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Battered, Bruised & Baseled


Roma 1 - Basel 3

Randomly compiled thoughts.

  • The fingers are flying furiously, but the biggest difference between Saturday and Tuesday evenings was easily the midfield. On Saturday it was a strength; yesterday it was the Achilles.

    The common thread is this: Perrotta, Taddei and Pizarro expelled a tremendous amount of their gas tanks on Saturday, and none of them are close to fit - the three day break wasn't enough to recharge batteries coming off injuries (or still knocked). The will may have been there, but certain indicators - like the horrid, horrid passing - were flaring fire engine red.

    Blogistuta nailed it during the game: too many injuries for this team concentrated in one area. De Rossi, Vucinic, Menez, Taddei, Perrotta and Pizarro are all out, knocked or unfit, rendering depth and philosophical changes across the most important aspect of a football team null and void.

    Not the entire reason, but a large part.

  • Given the compact nature of the four plus four behind Totti-Borri – a staple of the renaissance last year, even – I have a hard time believing Basel can break through unless Roma dominates possession but gets real sloppy with the passing. When playing 50/50 football, this midfield just does not allow for gaps to be easily exploited.

    This too. I skipped around the interwebs for a passing accuracy percentage at the half, but was rebuffed by football stasticians the world over. We'll assume a generous 12% and leave it at that.

  • Burdisso's lost that lovin' feeling from last year. Only two games (counting this and the Conti tackle, which arguably cost them two games), but with Philou returning to form, we may be inching ever closer to Crockett & Tubbs on patrol.
  • Ranieri again left a sub in the bag. But again: who? Cicinho for Cassetti? Possibly, but Cicinho's defense is mediocre and that was inviting Basel's dynamic left wing to hit a third long before they actually did. Okaka for...a roll of the dice? Alright, but it's basically the rosary move when they'd created plenty of chances with the personnel at hand, and neither Totti nor Borriello were a problem. A switch of tactics, sure, but they were having enough issues with Basel's sprightly legs in the 4-4-2. Simplicio? I suppose, but then he's had little match practice.

    Claudio was hamstrung and has been. The subs over the course of the season are a concern but the last two games don't fall into that category. Not for me.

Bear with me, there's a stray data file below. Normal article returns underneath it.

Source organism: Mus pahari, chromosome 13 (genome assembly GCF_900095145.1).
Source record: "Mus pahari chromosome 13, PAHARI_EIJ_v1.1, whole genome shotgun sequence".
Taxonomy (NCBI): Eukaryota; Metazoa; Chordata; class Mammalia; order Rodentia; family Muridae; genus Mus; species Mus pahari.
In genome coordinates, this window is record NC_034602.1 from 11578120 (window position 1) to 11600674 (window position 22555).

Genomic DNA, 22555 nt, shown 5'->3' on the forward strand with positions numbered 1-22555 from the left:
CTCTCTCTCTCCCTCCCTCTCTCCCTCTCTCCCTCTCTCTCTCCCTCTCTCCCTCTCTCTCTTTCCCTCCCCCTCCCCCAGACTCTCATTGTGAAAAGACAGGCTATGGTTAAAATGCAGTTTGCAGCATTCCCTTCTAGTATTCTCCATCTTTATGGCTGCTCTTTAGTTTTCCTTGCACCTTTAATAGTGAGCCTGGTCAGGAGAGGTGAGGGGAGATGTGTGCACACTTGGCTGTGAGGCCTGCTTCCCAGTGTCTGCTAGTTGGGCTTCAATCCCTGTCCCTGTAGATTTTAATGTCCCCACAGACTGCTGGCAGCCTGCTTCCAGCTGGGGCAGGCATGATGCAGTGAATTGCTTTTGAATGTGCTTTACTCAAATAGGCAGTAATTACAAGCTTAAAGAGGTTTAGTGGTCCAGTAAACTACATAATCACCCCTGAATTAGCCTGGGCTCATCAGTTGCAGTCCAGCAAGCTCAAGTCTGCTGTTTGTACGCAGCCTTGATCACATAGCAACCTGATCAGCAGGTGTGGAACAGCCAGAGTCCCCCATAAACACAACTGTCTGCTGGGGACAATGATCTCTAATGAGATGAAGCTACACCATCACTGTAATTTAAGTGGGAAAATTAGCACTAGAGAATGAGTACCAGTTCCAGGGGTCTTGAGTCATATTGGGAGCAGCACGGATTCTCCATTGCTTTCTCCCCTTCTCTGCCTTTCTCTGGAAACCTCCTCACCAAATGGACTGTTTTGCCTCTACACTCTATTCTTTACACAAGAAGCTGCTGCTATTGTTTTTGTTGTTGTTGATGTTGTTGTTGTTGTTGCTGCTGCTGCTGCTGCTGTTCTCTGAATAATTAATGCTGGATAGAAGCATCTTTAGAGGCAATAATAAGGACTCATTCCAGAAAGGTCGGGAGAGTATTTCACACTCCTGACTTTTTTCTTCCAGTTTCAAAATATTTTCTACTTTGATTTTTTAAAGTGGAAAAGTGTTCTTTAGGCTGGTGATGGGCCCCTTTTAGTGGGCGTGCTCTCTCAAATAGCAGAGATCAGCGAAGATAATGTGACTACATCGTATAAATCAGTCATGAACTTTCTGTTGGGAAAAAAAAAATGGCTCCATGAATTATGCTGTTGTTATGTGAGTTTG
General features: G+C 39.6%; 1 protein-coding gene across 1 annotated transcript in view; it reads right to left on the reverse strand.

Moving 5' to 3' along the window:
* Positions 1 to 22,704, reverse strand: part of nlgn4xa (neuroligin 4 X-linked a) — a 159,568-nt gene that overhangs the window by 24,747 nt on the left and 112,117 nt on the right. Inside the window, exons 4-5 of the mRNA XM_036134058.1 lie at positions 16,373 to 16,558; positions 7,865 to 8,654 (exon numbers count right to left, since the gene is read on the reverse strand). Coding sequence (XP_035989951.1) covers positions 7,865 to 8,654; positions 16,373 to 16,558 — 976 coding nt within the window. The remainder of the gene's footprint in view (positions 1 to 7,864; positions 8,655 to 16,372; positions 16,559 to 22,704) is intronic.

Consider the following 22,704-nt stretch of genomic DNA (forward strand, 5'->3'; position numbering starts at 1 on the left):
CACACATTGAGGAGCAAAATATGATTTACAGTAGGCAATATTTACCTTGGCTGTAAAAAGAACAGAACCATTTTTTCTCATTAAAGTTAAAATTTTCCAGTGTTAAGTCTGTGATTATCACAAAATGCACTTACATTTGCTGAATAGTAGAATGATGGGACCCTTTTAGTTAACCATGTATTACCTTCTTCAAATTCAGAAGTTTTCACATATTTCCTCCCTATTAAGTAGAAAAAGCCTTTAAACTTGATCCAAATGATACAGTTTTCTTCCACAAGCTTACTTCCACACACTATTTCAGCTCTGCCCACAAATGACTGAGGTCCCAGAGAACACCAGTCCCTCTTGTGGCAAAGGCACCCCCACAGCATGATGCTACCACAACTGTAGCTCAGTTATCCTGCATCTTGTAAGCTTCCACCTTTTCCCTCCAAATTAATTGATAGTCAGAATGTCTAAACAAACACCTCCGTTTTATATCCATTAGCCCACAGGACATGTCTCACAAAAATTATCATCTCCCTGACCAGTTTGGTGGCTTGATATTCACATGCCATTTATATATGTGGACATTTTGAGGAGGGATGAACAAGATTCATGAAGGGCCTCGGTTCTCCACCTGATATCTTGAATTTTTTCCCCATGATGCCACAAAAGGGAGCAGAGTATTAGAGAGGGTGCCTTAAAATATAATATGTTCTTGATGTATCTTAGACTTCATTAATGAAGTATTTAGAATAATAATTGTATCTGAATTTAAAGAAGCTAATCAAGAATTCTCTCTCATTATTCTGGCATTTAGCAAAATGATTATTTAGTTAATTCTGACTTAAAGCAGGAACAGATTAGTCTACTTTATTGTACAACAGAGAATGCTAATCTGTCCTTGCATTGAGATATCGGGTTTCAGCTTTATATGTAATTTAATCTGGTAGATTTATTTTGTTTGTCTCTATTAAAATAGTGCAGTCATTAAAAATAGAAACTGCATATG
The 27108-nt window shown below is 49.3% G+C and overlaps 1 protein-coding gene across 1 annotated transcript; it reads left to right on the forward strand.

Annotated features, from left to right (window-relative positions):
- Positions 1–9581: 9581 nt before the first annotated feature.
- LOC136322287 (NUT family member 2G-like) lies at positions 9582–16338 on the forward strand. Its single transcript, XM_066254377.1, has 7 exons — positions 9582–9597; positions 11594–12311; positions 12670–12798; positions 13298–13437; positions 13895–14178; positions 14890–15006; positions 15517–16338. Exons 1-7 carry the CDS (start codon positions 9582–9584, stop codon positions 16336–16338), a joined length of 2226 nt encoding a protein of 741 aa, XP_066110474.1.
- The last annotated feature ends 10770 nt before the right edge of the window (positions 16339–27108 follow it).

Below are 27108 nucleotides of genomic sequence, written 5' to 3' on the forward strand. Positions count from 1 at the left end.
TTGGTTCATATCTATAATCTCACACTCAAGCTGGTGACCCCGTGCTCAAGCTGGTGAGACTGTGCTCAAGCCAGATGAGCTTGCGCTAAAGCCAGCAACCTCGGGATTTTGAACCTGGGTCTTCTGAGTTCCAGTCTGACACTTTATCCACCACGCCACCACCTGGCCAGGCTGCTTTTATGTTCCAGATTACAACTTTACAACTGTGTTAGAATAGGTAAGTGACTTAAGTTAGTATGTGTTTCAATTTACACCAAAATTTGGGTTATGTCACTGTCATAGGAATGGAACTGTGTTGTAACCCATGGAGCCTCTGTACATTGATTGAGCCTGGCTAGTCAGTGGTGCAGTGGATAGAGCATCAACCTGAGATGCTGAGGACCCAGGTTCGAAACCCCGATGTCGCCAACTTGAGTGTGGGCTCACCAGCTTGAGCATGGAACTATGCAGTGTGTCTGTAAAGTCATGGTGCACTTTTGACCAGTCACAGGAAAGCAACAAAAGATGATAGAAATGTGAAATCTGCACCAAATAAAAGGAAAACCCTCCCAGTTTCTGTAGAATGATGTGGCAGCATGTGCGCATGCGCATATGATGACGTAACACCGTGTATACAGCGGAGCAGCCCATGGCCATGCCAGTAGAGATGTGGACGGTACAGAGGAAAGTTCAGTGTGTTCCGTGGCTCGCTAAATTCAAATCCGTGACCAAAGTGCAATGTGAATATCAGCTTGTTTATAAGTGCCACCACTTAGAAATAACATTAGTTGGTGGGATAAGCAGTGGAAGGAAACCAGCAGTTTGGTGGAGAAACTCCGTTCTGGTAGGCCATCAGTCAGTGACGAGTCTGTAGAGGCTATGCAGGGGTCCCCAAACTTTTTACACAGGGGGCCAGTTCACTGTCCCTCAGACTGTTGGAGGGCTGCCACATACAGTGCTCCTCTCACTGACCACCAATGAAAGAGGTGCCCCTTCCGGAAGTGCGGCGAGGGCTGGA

• Tactics: Claudio nailed 'em, they didn't execute.

    Simple as that. With the personnel at hand, the positive showing from Genoa and the opposition's nature, I have little doubt the tactics from the off were anything but the right call.

    The age-old debate of fresh legs potentially out of position v a higher quality yet unfit, however...well, I've never been able to answer that one and likely never will. Suppose it's situational.

  • A lot of this comes down to one thing that shouldn't be dismissed: Basel's strengths - young, dynamic, pacy wing play - matched up well against the weaknesses of the lineup. Playing the same game under the same scenarios will result in an upset win a number of times.
  • Lady Luck was also missing, which is strange because there were enough empty seats for her distant relatives and a few from the entourage.

    A couple of decent bounces in the box, a ricochet, a post, a fingertip save...we're reverting back to the same 'ol: a lot of the little things...

  • Ever the optimist: this wasn't Serie A. Yes, losing to Basel can force even the strongest of men to question their faith, but they didn't drop any more points in the league and still sit even on points with the others in the group with destiny firmly in their own hands. They can win in Romania, they can win in Switzerland and they can beat Bayern at home. The concern is surrounding the nature of the team, but they haven't dug themselves a tremendous hole with this one fixture.

    Just earned a few unfavorable headlines.